Regional airline Flybe has cancelled dozens of Wednesday morning flights as it enters discussions over potential job losses.
It is not clear whether the flight cancellations and job discussions are connected.
Flights from Belfast City Airport and Birmingham are among those affected. Most of the flights are within the UK.
The airline said it would like to “sincerely apologise for any inconvenience caused”.
Cardiff Airport boss Deb Barber said: “We understand Flybe is in the process of consulting with a number of its employees, including its crew at multiple bases across its network, which includes Cardiff.
“Flybe’s plan to restructure and reduce its jet operations across many bases is part of the company’s long-standing objective to stabilise the business,” she said.
The cuts are thought to affect Doncaster and Exeter, as well as Cardiff, as the company seeks to drop expensive jets in favour of cheaper turboprop routes.
The discussions are thought to be at an early stage.
Flybe did not immediately respond to requests for comment about the potential job losses. Of the delays, it said: “All customers affected have been emailed and advised they can rebook for travel on an alternative flight or apply for a full refund.”
Sue Piercey, who lives in Bradford, told the BBC her flight from Leeds to Belfast today was cancelled.
“We received a curt email at 19:00 last night followed by an even shorter text message,” she said. “No other flight options were offered.”
Flybe are scheduled to fly three later services from Leeds to Belfast today, and none were offered to Ms Piercey, she said.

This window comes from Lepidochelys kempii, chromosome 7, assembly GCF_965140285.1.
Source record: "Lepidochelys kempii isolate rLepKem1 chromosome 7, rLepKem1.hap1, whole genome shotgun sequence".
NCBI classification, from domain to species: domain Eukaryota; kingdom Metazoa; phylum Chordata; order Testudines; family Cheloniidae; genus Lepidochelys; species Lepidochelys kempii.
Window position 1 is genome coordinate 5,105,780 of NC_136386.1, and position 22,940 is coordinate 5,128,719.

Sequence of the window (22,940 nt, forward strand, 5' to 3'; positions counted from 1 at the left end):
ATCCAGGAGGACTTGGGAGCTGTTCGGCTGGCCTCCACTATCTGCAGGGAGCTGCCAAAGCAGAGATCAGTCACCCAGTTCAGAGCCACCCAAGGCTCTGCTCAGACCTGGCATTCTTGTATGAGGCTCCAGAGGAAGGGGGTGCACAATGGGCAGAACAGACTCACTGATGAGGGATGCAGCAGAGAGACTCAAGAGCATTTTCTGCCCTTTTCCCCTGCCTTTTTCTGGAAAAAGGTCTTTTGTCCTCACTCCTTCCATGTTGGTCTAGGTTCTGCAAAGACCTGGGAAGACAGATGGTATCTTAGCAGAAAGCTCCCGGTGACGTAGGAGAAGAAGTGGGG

“Our holiday is totally off now, and I hope my insurance company can help me,” she said, describing herself as “very annoyed today”.
Customers also vented their frustration on social media.
Will disgruntled passengers receive compensation?
Anyone whose flight is cancelled is entitled to choose between a refund paid within seven days, or an alternative flight (or bus) – even with a rival carrier.
Unless they have chosen a refund, it is the responsibility of the airline to get anyone with a ticket to their final destination as promptly as possible. In many cases, they should receive refreshments during any wait of two or more hours.
Passengers whose flight is cancelled, or who suffer long delays, can apply for extra compensation under EU rules.
As these are mostly short-haul flights, and the cancellations were last-minute, most will be entitled to compensation of €250 (£213).
Anyone who misses a connecting flight should talk to the airline operating that second flight but, according to consumer group Which?, they may have to make a claim for the cost of a new flight from their travel insurance.
On Monday, Flybe passengers on a new route were left with a six-hour coach journey when their aircraft was grounded.
The 18:40 service from Newquay to Heathrow could not take off on Sunday because of a “technical issue”.
Cornwall Airport Newquay said passengers were offered “rebooking for another flight or ground transport to London Heathrow”.
Flybe was bought early this year in a rescue deal following poor financial results.
Connect Airways, a consortium led by Richard Branson’s Virgin Atlantic, paid a total of £2.8m for Flybe’s assets and operations.
The Exeter-based regional airline put itself up for sale last November, following a profit warning the previous month.
Virgin, Stobart Air and Cyrus Capital set up Connect Airways in December.
Flybe fell into difficulty in 2017, after what was considered a too-aggressive expansion strategy. The company ran up a near-£20m loss in the financial year ending 31 March 2017.
This January, one employee was moved to send an email accusing the firm’s directors of ruining a profitable company.
The employee, a senior pilot, addressed the email to Flybe’s chief executive, Christine Ourmieres-Widener.
“Congratulations, in two years at Flybe you and your fellow incompetent cohorts have managed to totally destroy a viable airline which was making profits when you took over,” he wrote.
The BBC understands that the airline has suspended the pilot.
Flybe told the BBC that “an individual was suspended on 17 January 2019 in accordance with company policy”.
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